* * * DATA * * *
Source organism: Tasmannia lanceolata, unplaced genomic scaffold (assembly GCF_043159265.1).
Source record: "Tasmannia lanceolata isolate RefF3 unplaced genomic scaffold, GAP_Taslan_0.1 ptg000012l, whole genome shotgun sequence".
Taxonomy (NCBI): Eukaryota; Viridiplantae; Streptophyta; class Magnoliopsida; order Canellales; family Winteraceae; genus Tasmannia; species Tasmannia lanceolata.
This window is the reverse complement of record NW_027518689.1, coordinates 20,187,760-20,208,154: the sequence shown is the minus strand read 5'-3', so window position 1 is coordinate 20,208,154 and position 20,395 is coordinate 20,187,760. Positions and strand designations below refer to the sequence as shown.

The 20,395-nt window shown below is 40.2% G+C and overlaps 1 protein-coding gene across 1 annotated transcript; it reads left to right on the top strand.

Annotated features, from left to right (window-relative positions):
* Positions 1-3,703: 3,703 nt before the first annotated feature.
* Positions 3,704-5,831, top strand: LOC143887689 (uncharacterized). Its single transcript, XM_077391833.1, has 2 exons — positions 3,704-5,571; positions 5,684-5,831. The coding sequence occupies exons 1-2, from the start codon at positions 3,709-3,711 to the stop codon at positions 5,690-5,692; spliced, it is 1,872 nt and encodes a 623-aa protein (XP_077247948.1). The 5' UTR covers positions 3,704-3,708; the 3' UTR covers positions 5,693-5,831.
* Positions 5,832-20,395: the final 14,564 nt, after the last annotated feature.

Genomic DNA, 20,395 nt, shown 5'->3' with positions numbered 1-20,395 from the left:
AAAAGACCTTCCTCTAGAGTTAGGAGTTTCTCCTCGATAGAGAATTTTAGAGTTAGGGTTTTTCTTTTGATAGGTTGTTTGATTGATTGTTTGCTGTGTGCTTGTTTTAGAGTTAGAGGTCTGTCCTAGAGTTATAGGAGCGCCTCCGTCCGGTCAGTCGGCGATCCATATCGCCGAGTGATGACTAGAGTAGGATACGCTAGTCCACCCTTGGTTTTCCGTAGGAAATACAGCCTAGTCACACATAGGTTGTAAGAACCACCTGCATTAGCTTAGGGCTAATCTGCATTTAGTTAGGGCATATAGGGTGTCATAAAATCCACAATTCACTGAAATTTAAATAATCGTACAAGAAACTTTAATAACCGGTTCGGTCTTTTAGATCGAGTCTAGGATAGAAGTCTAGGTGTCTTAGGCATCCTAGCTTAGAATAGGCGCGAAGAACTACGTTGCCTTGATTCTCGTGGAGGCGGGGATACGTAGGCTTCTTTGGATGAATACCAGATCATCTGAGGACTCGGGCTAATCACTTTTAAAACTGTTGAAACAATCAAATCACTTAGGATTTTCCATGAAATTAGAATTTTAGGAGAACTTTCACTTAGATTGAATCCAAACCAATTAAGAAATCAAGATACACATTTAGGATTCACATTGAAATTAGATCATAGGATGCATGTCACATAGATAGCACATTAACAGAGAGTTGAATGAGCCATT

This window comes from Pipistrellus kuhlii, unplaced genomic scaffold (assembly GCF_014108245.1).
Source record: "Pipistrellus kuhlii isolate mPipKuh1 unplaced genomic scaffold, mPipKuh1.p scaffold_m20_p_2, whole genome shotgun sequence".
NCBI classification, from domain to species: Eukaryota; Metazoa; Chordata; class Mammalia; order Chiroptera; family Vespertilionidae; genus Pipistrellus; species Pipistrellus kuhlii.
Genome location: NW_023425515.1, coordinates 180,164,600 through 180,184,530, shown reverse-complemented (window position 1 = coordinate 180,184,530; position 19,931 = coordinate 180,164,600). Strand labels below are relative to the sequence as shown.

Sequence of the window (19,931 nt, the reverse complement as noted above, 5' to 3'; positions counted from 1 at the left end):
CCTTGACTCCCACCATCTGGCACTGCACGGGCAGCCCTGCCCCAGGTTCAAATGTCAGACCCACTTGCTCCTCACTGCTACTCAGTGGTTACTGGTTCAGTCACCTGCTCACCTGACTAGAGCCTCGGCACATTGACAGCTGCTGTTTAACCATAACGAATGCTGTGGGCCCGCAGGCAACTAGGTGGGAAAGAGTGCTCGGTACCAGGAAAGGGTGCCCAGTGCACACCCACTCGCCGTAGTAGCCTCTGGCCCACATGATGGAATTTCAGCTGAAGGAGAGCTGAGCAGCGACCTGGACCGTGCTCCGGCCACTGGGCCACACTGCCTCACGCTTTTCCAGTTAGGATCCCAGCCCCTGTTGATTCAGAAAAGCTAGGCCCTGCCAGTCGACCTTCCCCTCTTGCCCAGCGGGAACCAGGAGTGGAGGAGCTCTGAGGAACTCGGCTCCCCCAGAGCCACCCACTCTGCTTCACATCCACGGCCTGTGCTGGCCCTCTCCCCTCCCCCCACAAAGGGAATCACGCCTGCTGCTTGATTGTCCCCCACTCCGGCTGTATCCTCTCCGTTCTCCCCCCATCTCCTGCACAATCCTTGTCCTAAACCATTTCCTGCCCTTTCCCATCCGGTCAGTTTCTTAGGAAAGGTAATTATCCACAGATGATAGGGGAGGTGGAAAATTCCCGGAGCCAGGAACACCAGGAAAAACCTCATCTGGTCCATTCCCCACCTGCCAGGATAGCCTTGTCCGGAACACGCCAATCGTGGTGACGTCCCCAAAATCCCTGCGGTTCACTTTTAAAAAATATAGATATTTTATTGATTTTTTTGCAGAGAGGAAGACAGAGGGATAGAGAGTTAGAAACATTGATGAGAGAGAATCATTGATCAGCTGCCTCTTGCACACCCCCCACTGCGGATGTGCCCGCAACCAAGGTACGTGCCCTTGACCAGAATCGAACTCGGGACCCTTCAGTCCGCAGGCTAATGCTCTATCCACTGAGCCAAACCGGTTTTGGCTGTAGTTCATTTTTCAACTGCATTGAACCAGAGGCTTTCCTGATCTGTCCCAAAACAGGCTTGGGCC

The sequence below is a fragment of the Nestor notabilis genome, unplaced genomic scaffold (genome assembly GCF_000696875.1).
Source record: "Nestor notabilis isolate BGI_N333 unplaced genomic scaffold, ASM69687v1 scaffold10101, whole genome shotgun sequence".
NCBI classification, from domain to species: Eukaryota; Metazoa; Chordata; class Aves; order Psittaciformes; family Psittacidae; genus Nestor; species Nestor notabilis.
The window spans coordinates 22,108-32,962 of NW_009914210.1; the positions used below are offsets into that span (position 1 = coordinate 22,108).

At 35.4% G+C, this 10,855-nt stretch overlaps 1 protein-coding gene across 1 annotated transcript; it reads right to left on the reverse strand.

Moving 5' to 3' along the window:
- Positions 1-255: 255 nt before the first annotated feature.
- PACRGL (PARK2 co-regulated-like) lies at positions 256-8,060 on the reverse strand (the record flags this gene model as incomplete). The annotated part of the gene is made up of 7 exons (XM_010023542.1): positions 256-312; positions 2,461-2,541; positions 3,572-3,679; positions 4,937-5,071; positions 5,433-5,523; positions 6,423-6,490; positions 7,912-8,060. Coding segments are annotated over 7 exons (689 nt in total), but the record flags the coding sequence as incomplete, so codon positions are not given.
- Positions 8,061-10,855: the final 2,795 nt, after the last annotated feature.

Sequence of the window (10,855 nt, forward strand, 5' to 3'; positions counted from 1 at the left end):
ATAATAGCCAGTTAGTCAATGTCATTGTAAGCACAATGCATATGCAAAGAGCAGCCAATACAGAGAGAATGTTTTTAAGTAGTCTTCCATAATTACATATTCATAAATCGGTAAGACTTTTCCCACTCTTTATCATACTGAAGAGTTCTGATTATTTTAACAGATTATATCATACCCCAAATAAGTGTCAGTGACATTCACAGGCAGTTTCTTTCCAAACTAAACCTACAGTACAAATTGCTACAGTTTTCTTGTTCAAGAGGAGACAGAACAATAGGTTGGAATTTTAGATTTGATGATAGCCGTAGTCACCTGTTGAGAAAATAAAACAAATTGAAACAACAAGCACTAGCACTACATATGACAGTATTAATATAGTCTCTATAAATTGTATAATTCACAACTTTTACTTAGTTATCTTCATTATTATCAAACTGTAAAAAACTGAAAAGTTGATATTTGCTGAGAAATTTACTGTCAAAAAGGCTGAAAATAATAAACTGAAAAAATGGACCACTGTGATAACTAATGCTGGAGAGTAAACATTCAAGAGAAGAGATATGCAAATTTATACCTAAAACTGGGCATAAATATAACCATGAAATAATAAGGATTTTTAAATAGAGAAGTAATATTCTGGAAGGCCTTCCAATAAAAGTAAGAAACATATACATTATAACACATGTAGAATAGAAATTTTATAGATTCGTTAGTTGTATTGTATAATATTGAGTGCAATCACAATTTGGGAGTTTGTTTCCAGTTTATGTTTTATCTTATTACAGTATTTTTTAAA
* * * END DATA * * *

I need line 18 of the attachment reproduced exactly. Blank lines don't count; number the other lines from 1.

The sequence below is a fragment of the Nestor notabilis genome, unplaced genomic scaffold (genome assembly GCF_000696875.1).